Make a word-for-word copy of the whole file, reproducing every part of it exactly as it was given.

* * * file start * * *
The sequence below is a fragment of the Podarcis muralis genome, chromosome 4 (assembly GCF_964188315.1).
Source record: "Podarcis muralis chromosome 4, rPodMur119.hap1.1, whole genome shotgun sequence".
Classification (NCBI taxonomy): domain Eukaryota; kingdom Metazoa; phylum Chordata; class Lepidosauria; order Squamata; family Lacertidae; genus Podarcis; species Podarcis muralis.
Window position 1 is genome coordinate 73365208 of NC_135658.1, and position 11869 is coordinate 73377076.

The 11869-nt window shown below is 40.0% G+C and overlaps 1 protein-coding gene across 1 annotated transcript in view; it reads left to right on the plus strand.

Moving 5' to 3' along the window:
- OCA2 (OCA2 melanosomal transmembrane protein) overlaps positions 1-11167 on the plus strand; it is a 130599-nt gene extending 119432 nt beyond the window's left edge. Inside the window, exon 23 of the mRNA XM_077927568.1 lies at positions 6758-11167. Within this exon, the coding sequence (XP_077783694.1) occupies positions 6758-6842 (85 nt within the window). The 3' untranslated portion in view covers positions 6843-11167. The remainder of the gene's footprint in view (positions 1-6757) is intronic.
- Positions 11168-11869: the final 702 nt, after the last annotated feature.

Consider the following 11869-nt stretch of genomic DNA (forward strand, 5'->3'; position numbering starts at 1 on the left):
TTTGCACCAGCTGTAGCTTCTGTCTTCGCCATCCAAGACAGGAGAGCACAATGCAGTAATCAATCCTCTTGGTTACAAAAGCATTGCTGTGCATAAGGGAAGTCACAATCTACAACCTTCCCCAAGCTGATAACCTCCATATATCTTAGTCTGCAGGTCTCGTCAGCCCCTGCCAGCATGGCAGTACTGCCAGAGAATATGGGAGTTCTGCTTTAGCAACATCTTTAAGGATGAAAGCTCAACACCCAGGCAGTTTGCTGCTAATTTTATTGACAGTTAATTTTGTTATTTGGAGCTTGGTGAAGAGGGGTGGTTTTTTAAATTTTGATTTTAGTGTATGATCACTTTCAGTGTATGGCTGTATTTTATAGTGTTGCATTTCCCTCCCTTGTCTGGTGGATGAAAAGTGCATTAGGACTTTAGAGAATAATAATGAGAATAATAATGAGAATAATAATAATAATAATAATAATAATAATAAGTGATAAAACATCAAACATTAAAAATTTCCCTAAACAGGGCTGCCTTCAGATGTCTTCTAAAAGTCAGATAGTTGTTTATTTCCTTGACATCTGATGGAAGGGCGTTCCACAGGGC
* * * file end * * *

The sequence below is a fragment of the Podarcis muralis genome, chromosome 4 (assembly GCF_964188315.1).
Source record: "Podarcis muralis chromosome 4, rPodMur119.hap1.1, whole genome shotgun sequence".
Classification (NCBI taxonomy): domain Eukaryota; kingdom Metazoa; phylum Chordata; class Lepidosauria; order Squamata; family Lacertidae; genus Podarcis; species Podarcis muralis.
Window position 1 is genome coordinate 73365208 of NC_135658.1, and position 11869 is coordinate 73377076.

The 11869-nt window shown below is 40.0% G+C and overlaps 1 protein-coding gene across 1 annotated transcript in view; it reads left to right on the plus strand.

Moving 5' to 3' along the window:
- OCA2 (OCA2 melanosomal transmembrane protein) overlaps positions 1-11167 on the plus strand; it is a 130599-nt gene extending 119432 nt beyond the window's left edge. Inside the window, exon 23 of the mRNA XM_077927568.1 lies at positions 6758-11167. Within this exon, the coding sequence (XP_077783694.1) occupies positions 6758-6842 (85 nt within the window). The 3' untranslated portion in view covers positions 6843-11167. The remainder of the gene's footprint in view (positions 1-6757) is intronic.
- Positions 11168-11869: the final 702 nt, after the last annotated feature.

Consider the following 11869-nt stretch of genomic DNA (forward strand, 5'->3'; position numbering starts at 1 on the left):
TTTGCACCAGCTGTAGCTTCTGTCTTCGCCATCCAAGACAGGAGAGCACAATGCAGTAATCAATCCTCTTGGTTACAAAAGCATTGCTGTGCATAAGGGAAGTCACAATCTACAACCTTCCCCAAGCTGATAACCTCCATATATCTTAGTCTGCAGGTCTCGTCAGCCCCTGCCAGCATGGCAGTACTGCCAGAGAATATGGGAGTTCTGCTTTAGCAACATCTTTAAGGATGAAAGCTCAACACCCAGGCAGTTTGCTGCTAATTTTATTGACAGTTAATTTTGTTATTTGGAGCTTGGTGAAGAGGGGTGGTTTTTTAAATTTTGATTTTAGTGTATGATCACTTTCAGTGTATGGCTGTATTTTATAGTGTTGCATTTCCCTCCCTTGTCTGGTGGATGAAAAGTGCATTAGGACTTTAGAGAATAATAATGAGAATAATAATGAGAATAATAATAATAATAATAATAATAATAATAAGTGATAAAACATCAAACATTAAAAATTTCCCTAAACAGGGCTGCCTTCAGATGTCTTCTAAAAGTCAGATAGTTGTTTATTTCCTTGACATCTGATGGAAGGGCGTTCCACAGGGC